German Army which had been cut off between the corridor and the Northern coast. We were positioned thinly along all the bridges which crossed the Escaut Canal. At each bridge was positionedtypically, one Anti-tank gun, a section of Assault troops and one Armoured car.
Although the actual coverage probably differed from bridge to bridge. As night fell we heard the noise of gun-fire at the next bridge further down the canal, and stood ready for action when the fire had abated. It wasn't very long before we heard the noise of approaching German tanks and other vehicles.
The first vehicles moved towards the bridge and we opened fire with all we had.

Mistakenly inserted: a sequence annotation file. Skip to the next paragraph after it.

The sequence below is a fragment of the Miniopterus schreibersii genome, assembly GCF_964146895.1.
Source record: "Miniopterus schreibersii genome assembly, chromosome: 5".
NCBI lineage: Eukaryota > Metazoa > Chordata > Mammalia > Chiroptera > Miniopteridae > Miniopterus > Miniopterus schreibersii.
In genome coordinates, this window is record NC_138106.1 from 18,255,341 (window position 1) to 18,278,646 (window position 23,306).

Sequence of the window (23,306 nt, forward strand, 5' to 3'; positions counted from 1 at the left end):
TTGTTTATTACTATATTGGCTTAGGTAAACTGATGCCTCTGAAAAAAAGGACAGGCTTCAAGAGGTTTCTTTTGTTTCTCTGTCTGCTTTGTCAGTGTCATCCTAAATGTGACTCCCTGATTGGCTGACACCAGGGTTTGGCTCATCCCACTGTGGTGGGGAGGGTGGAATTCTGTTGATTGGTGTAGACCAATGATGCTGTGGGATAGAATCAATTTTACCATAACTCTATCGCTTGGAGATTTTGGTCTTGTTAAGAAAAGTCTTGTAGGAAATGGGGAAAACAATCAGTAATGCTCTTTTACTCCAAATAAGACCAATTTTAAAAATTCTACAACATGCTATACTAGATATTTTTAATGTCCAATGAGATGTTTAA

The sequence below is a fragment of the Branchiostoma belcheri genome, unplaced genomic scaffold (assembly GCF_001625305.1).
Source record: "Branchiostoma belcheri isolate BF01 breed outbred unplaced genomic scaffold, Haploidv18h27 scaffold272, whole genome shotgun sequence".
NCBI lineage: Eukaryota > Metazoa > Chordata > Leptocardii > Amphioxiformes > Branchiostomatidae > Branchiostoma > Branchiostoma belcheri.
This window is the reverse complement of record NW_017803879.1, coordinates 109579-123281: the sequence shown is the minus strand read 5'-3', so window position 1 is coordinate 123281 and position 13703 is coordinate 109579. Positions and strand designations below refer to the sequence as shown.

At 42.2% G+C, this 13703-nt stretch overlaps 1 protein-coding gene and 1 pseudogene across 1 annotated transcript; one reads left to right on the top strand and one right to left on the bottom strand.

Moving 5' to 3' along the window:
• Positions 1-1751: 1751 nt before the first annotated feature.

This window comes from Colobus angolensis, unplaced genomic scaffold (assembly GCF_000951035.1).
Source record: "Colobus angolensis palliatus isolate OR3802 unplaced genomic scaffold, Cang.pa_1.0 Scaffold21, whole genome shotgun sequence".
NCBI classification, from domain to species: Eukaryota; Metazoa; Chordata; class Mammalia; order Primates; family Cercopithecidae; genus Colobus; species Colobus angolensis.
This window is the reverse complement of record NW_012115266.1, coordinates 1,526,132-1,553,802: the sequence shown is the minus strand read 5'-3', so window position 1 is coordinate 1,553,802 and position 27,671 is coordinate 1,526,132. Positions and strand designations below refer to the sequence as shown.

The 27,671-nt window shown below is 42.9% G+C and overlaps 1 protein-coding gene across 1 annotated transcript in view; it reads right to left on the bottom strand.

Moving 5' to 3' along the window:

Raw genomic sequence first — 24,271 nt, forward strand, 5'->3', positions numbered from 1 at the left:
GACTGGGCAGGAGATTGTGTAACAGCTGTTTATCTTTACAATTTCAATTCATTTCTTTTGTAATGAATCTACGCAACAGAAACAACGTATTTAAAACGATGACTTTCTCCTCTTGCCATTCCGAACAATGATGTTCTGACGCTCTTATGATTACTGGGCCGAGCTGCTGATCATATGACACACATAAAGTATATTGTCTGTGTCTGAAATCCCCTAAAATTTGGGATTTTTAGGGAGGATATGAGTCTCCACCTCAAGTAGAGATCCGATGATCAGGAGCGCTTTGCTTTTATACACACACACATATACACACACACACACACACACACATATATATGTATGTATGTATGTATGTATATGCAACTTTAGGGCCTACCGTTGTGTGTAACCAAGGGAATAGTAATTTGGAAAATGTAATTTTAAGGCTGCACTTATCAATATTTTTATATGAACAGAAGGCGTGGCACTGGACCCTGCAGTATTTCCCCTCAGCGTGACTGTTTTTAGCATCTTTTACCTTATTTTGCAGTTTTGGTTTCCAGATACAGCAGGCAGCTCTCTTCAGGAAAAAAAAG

1st Airborne Reconnaissance Squadron
The vehicles withdrew away from the canal and we didn't hear from them again. We later learned that the gun-fire that we had heard from the next bridge had a little story-line to it. It is the practice of Anti-tank gun-crews to remove part of the firing mechanism of their gun and conceal it, when they are not on stand-to, so that in the eventuality of being infiltrated by surprise, the enemy would be unable to use the gun.
This had been the case here, when suddenly they had been awakened by the look-out who had heard the approaching Germans.